Such was the way of things when The Age of Wonders gave way to what would become known as The Age of Contention.

  CHAPTER ONE: SILENCE FROM THE SOUTH

  All of Vantok, greatest city of the South, lay before King Azarak as he gazed out over its buildings from the vantage of the rooftop gardens of his palace. This was his kingdom; these were his people. And they were dying. The relentless heat bubbling up from the area known as The Forbidden Lands was sapping the life of the city and the will of its citizens. If not for the low angle of the sun in the sky, one might easily assume it was a late Summer morning. But it was the second week of the warmest Winter Vantok had ever seen.

  Azarak’s cool blue eyes roved from left to right and back again, scanning the city he had come to love above all else. Even if everyone left Vantok, he would remain, ruler of a ghost city. A welcome breeze stirred from the north, teasing with a reminder of the cold which held sway as close as a week’s walk away. It ruffled Azarak’s short-cropped reddish-brown hair and brought a flicker of
a smile to his lips. His face, with its bronzed skin and slight goatee, looked older than its 27 years. Even dressed informally in a light tunic and loose pants, Azarak looked every inch a king.

  Yet even as he scanned the quiet majesty of his city, Azarak found his eyes drifting to the south, drawn like iron to a lodestone to the distant horizon.

  Where is he?

  It had been eight weeks since Sorial and his four companions departed on their quest to penetrate The Forbidden Lands on a search for the portal of Havenham. The trip should have taken no more than three weeks in each direction. There should have been word by now. The silence was stubborn and spoke of ill possibilities. As each day passed with no news, Azarak became increasingly convinced of the mission’s failure. The why of it hardly mattered. They could have been killed seeking their goal or Sorial might have been rejected by the portal. At best, they might have become lost or been unable to find the portal, but even those possibilities weren’t encouraging. Prelate Ferguson, the orchestrator of the journey, seemed unconcerned, arguing that expectations of anything less than a full season were unreasonable. He claimed he wouldn’t contemplate the loss of Sorial and his fellows until Winter was done. But Azarak was a pragmatist and he couldn’t share what he deemed to be irrational optimism.

  Of course, if Sorial returned today, there would be a problem. His intended bride, the Lady Alicia, had fled Vantok seven weeks ago and hadn’t been heard from since. All indications were that she had gone north in the company of a paid man-at-arms, a rogue of Sorial’s acquaintance, and Sorial’s mother. Aside from a few early sightings on the road to Basingham, they hadn’t been seen. Azarak’s best spies were looking for her, but they were frustrated in their efforts by bad weather and worse luck. Perhaps it was just as well that Sorial had vanished.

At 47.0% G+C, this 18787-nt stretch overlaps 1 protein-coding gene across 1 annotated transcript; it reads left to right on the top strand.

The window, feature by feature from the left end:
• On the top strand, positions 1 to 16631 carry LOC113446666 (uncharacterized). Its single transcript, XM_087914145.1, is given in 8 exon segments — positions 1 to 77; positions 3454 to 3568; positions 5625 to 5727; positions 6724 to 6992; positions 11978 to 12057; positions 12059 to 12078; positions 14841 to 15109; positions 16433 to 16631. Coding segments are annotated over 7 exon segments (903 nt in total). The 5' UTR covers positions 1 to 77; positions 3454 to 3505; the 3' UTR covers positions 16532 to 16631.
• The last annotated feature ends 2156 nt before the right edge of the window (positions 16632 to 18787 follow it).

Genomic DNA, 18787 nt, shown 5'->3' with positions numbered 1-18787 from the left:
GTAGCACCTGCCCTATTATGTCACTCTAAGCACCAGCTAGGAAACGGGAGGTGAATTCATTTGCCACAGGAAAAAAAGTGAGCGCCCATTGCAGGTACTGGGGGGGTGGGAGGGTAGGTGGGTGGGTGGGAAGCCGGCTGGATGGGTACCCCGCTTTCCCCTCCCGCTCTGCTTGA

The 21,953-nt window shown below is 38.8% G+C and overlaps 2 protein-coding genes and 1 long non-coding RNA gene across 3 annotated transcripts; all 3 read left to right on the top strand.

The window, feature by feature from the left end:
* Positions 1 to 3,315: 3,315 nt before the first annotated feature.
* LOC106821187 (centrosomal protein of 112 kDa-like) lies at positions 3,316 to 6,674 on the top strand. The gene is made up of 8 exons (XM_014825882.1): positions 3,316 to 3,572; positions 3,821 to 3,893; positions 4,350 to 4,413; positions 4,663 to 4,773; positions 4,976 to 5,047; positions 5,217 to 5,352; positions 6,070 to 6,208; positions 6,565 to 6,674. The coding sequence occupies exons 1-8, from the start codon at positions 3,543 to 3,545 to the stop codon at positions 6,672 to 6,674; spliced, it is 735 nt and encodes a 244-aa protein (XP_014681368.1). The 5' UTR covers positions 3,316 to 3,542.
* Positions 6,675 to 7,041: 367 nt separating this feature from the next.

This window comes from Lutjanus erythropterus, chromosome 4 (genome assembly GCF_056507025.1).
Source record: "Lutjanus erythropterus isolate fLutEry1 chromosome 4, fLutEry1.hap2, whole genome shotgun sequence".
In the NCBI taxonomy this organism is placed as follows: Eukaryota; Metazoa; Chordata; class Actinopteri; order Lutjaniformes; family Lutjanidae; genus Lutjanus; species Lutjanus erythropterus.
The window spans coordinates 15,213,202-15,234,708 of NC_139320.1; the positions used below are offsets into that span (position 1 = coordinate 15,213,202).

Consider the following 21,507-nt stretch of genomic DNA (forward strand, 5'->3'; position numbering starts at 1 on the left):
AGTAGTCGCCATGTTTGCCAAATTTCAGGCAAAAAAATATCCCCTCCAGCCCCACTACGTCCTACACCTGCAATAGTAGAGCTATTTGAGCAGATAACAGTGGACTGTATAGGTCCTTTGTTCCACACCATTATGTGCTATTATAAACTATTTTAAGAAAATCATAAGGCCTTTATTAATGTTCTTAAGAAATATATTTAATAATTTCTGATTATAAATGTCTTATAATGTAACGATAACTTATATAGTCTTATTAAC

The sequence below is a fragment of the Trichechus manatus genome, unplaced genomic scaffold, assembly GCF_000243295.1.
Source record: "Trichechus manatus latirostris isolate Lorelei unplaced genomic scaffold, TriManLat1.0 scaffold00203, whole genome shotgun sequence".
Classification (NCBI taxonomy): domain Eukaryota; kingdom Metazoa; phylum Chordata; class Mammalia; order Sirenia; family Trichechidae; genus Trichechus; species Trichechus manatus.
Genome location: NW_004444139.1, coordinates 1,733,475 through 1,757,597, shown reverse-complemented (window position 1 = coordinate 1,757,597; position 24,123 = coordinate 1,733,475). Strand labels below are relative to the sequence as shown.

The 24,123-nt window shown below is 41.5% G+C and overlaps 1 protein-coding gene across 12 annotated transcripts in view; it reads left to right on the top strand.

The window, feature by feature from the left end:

Objectively, it was a beautiful morning. With the full brutality of Summer’s heat in retreat, this was the kind of day when being outside was a joy. The market would be abuzz, farmers would be in their fields, and children would be playing in the streets. It was almost enough to make one forget how dire Vantok’s future might be. The latest census put the permanent population in excess of 25,000 souls, all of whom might be homeless, rootless wanderers in another year or two. No matter how he wracked his brain, his thoughts returned to a single question: how did one combat magic if not with magic?

  * * *

  The trial of Lieutenant Horspath lasted longer than expected, consuming not only the entire morning, but the first few hours of the afternoon. The throne room, where the proceedings were held, was filled to capacity. Ever since Horspath’s arrest, there had been great interest in how the king would rule. The lieutenant was a well-liked and respected leader of the Watch. His men would lay down their lives in defense of his reputation. But he was accused of a long list of crimes against the men and women he was supposed to protect. The citizenry - at least the peasants - wanted blood.

  Azarak had appointed Horspath to his current position, so the king felt a burden of responsibility for the man’s actions, which included extortion, intimidation, theft, and most likely murder. Yet, although he was the highest ranked member of the Watch to stand trial for offenses of this sort, he wasn’t the first, nor would he be the last. Since Azarak had instituted mandatory conscription, opportunists had invaded the guards’ ranks. Weeding them out was a necessary and unpleasant business but, like all unwanted growth, once one was extracted by the roots, another would replace it.

  The people demonized Horspath, turning him into a scapegoat for all the ills suffered over the past two seasons. It was a double-edged sword. On the one hand, it provided the demoralized citizens of Vantok a tangible focus for their bitterness. On the other hand, it meant that the trial was a sham. If Azarak found the man innocent or pronounced too lenient a sentence, riots would be unavoidable. Fortunately, Azarak was convinced of Horspath’s guilt on a majority of the charges. However, his decision to impose a prison term of no less than 10 years in Vantok’s deepest, dankest dungeons wasn’t met with universal approval. Most of those in attendance were hoping for, and expecting, the headsman to gain a new client.

  Ten minutes after the ordeal was over, Azarak was seated in his private audience chamber, the windowless room where most of the real business of governing was done. He had doffed the heavy robes of state he always wore while in public, but was still regally attired. The heavy, gem-encrusted crown of Vantok had been replaced by a lighter circlet.

  By his side stood Toranim, his close advisor and friend. Thirty-three years’ Azarak’s senior, the older man had been chancellor to the king’s father as well as one of Azarak’s teachers. Toranim had aged noticeably since the days when his wooden stick would rap his unruly pupil’s knuckles, but he was still a commanding figure. His once-dark hair had gone gray and he had recently begun sporting a mustache. His steely eyes were as lucid as ever and, despite his advancing age, his mind showed no slippage. He was a handspan taller than his liege so, when they stood together in public, he was careful to stand far enough behind Azarak to make them appear to be of the same height.